A common mistake when setting up multiple redirects for a website is failing to put them in the correct order. Typically, the person setting them up realizes that order is important; but it isn’t always clear how the redirects should be ordered.
Let’s take a look at a simple use case where there are multiple redirects:
Redirect 301 /contact-us /contact Redirect 301 /our-team /about Redirect 301 /our-team/john-doe /john-doe
The first redirect can actually live anywhere in the file since there is no competing rule.
However, the other two redirects are competing rules. You can easily find competing rules by finding any redirects where the ‘from’ portion of the path is the same.
In our example, the second redirect will pick up a request for
/our-team/john-doe and send it to
/about/john-doe. Since a redirect triggers immediately once a matching rule is found, our last redirect is never hit.
The Law of Specificity
The Law of Specificity states:
Web redirects should always be ordered by specificity. The most specific redirect rules should always come first and the more general rules should come last.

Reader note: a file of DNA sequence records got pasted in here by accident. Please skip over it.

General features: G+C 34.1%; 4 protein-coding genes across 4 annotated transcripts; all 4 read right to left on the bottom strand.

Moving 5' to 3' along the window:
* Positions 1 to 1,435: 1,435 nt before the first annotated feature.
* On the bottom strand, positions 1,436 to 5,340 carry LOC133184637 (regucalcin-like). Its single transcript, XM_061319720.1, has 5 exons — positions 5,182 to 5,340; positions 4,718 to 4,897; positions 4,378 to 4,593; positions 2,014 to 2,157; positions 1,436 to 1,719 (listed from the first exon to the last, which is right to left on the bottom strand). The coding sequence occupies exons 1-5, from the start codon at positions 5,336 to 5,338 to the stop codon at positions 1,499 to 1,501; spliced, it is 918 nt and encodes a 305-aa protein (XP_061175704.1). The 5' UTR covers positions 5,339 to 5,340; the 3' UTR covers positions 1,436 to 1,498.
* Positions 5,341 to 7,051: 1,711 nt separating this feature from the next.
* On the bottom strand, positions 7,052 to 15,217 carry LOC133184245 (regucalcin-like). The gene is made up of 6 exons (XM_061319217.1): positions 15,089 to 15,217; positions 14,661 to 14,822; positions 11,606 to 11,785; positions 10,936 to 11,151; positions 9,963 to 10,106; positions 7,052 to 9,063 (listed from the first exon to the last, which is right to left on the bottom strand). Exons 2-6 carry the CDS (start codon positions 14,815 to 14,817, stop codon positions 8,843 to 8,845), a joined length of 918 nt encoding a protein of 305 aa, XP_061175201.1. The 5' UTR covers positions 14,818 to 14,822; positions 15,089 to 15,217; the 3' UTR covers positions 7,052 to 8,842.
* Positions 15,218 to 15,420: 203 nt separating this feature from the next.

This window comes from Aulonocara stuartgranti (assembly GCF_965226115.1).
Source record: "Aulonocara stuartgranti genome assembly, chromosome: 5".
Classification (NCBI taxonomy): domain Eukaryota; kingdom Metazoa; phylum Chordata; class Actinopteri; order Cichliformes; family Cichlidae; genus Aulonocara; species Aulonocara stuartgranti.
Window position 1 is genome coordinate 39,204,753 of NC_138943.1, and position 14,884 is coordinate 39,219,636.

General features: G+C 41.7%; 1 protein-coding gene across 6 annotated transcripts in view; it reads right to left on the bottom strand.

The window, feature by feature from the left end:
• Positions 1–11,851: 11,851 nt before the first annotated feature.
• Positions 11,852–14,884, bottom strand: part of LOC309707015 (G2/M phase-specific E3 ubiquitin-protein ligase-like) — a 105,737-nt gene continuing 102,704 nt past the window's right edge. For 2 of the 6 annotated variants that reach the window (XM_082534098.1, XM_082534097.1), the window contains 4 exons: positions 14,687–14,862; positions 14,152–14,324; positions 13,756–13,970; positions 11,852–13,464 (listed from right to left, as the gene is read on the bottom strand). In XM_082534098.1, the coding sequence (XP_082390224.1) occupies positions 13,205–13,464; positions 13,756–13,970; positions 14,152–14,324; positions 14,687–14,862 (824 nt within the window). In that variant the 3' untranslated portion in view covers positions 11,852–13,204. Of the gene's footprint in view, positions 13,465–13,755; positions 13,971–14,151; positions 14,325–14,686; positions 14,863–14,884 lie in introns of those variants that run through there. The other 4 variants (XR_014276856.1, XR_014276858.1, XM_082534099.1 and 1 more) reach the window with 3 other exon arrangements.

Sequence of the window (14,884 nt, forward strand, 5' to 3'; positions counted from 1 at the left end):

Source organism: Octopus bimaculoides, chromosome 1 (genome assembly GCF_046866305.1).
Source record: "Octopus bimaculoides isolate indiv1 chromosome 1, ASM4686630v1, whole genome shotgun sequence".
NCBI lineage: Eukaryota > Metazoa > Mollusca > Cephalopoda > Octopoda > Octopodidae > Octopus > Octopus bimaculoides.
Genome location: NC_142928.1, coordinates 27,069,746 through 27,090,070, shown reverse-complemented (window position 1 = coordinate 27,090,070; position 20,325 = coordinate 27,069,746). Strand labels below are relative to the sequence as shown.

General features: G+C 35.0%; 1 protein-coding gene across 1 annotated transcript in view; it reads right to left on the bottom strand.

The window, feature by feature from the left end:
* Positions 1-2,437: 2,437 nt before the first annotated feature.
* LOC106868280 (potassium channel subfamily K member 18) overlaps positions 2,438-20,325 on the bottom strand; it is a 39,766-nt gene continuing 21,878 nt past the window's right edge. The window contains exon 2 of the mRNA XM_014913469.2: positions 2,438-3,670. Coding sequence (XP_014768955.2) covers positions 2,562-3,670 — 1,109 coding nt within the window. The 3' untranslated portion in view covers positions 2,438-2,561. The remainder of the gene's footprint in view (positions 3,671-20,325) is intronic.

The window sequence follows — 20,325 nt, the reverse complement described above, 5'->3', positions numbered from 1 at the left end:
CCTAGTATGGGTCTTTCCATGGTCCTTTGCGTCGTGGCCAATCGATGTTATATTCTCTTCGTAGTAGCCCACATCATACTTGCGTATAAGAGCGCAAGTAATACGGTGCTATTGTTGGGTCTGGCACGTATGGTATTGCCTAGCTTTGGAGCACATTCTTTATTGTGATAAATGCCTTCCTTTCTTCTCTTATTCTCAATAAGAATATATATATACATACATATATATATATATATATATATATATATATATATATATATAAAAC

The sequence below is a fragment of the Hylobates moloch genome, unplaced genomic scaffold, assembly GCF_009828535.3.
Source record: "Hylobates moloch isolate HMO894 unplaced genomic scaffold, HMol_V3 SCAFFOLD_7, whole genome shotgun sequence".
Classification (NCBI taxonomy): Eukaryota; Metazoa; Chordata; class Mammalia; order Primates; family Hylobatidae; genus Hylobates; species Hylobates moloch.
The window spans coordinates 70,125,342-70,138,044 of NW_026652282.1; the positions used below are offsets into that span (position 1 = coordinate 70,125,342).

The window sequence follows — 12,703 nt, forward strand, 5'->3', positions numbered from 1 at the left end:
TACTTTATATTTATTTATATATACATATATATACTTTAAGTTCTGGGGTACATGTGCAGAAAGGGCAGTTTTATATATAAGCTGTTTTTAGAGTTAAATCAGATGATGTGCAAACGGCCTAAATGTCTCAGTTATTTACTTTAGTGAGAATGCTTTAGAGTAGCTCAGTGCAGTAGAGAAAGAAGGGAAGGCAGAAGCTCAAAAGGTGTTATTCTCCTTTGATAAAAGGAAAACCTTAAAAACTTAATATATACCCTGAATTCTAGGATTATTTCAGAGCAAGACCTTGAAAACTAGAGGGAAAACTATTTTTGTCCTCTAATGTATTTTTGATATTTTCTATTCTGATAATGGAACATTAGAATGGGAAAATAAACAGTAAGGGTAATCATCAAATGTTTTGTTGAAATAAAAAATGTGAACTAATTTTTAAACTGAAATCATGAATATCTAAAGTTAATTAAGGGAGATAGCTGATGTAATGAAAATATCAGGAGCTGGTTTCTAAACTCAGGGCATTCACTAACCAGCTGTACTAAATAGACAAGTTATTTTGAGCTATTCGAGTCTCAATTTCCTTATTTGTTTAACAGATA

Let’s reorder our previous example according to this new insight:
Redirect 301 /contact-us /contact Redirect 301 /our-team/john-doe /john-doe Redirect 301 /our-team /about
As you can see, now that we’ve placed the more specific rule first, the
/our-team/john-doe request will get forwarded to
/john-doe as expected and any other requests to the
/our-team path will be appropriately redirected within the
On a side note, I’ve decided to separate all of my non-competing rules from my competing rules. For competing rules, I like to group them based on their shared ‘from’ path.